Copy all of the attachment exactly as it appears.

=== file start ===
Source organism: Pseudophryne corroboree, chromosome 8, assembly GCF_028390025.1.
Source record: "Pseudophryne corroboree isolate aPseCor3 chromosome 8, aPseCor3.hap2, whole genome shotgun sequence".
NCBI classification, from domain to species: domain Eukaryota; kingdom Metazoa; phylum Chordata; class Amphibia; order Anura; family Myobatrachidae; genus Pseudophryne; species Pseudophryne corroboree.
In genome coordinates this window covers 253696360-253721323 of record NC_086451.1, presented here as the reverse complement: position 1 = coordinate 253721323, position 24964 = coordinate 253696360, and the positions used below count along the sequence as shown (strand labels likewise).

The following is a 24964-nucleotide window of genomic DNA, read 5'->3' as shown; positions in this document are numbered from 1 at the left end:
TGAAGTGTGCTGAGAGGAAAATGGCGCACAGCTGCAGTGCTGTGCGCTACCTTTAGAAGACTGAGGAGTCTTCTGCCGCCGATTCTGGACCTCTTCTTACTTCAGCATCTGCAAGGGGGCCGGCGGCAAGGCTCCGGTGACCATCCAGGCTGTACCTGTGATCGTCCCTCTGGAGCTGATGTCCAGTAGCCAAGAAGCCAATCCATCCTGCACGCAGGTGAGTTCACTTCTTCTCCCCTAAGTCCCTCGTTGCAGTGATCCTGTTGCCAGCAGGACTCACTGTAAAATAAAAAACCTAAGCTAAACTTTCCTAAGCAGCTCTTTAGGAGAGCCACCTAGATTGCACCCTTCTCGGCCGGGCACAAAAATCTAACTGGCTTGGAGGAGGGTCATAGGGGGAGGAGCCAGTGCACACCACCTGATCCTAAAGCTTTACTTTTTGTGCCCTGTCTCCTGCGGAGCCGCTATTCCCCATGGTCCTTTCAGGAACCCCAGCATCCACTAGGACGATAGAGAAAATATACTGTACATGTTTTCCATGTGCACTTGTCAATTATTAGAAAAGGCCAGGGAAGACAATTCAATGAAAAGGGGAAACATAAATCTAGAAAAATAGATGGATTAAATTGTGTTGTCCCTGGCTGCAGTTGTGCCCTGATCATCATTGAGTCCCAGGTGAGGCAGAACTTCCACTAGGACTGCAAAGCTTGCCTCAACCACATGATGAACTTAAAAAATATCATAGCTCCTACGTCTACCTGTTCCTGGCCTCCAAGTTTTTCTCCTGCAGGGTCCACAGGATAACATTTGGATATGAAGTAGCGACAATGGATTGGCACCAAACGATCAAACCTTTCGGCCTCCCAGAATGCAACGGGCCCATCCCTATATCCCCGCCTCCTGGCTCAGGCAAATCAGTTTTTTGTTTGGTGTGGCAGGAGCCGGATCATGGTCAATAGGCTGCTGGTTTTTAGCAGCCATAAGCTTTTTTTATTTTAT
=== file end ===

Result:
Source organism: Pseudophryne corroboree, chromosome 8, assembly GCF_028390025.1.
Source record: "Pseudophryne corroboree isolate aPseCor3 chromosome 8, aPseCor3.hap2, whole genome shotgun sequence".
NCBI classification, from domain to species: domain Eukaryota; kingdom Metazoa; phylum Chordata; class Amphibia; order Anura; family Myobatrachidae; genus Pseudophryne; species Pseudophryne corroboree.
In genome coordinates this window covers 253696360-253721323 of record NC_086451.1, presented here as the reverse complement: position 1 = coordinate 253721323, position 24964 = coordinate 253696360, and the positions used below count along the sequence as shown (strand labels likewise).

The following is a 24964-nucleotide window of genomic DNA, read 5'->3' as shown; positions in this document are numbered from 1 at the left end:
TGAAGTGTGCTGAGAGGAAAATGGCGCACAGCTGCAGTGCTGTGCGCTACCTTTAGAAGACTGAGGAGTCTTCTGCCGCCGATTCTGGACCTCTTCTTACTTCAGCATCTGCAAGGGGGCCGGCGGCAAGGCTCCGGTGACCATCCAGGCTGTACCTGTGATCGTCCCTCTGGAGCTGATGTCCAGTAGCCAAGAAGCCAATCCATCCTGCACGCAGGTGAGTTCACTTCTTCTCCCCTAAGTCCCTCGTTGCAGTGATCCTGTTGCCAGCAGGACTCACTGTAAAATAAAAAACCTAAGCTAAACTTTCCTAAGCAGCTCTTTAGGAGAGCCACCTAGATTGCACCCTTCTCGGCCGGGCACAAAAATCTAACTGGCTTGGAGGAGGGTCATAGGGGGAGGAGCCAGTGCACACCACCTGATCCTAAAGCTTTACTTTTTGTGCCCTGTCTCCTGCGGAGCCGCTATTCCCCATGGTCCTTTCAGGAACCCCAGCATCCACTAGGACGATAGAGAAAATATACTGTACATGTTTTCCATGTGCACTTGTCAATTATTAGAAAAGGCCAGGGAAGACAATTCAATGAAAAGGGGAAACATAAATCTAGAAAAATAGATGGATTAAATTGTGTTGTCCCTGGCTGCAGTTGTGCCCTGATCATCATTGAGTCCCAGGTGAGGCAGAACTTCCACTAGGACTGCAAAGCTTGCCTCAACCACATGATGAACTTAAAAAATATCATAGCTCCTACGTCTACCTGTTCCTGGCCTCCAAGTTTTTCTCCTGCAGGGTCCACAGGATAACATTTGGATATGAAGTAGCGACAATGGATTGGCACCAAACGATCAAACCTTTCGGCCTCCCAGAATGCAACGGGCCCATCCCTATATCCCCGCCTCCTGGCTCAGGCAAATCAGTTTTTTGTTTGGTGTGGCAGGAGCCGGATCATGGTCAATAGGCTGCTGGTTTTTAGCAGCCATAAGCTTTTTTTATTTTAT